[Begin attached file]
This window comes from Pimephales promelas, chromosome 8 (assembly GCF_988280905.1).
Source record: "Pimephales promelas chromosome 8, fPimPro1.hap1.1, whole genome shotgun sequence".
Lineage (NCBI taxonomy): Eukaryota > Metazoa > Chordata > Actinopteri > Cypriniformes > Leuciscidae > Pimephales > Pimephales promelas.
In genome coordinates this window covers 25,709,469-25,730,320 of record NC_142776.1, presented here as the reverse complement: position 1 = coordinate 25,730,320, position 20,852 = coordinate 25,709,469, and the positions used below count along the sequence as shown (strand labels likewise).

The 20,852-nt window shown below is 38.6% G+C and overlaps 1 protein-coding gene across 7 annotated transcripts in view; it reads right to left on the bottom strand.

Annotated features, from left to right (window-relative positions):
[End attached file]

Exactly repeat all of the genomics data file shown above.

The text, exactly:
This window comes from Pimephales promelas, chromosome 8 (assembly GCF_988280905.1).
Source record: "Pimephales promelas chromosome 8, fPimPro1.hap1.1, whole genome shotgun sequence".
Lineage (NCBI taxonomy): Eukaryota > Metazoa > Chordata > Actinopteri > Cypriniformes > Leuciscidae > Pimephales > Pimephales promelas.
In genome coordinates this window covers 25,709,469-25,730,320 of record NC_142776.1, presented here as the reverse complement: position 1 = coordinate 25,730,320, position 20,852 = coordinate 25,709,469, and the positions used below count along the sequence as shown (strand labels likewise).

The 20,852-nt window shown below is 38.6% G+C and overlaps 1 protein-coding gene across 7 annotated transcripts in view; it reads right to left on the bottom strand.

Annotated features, from left to right (window-relative positions):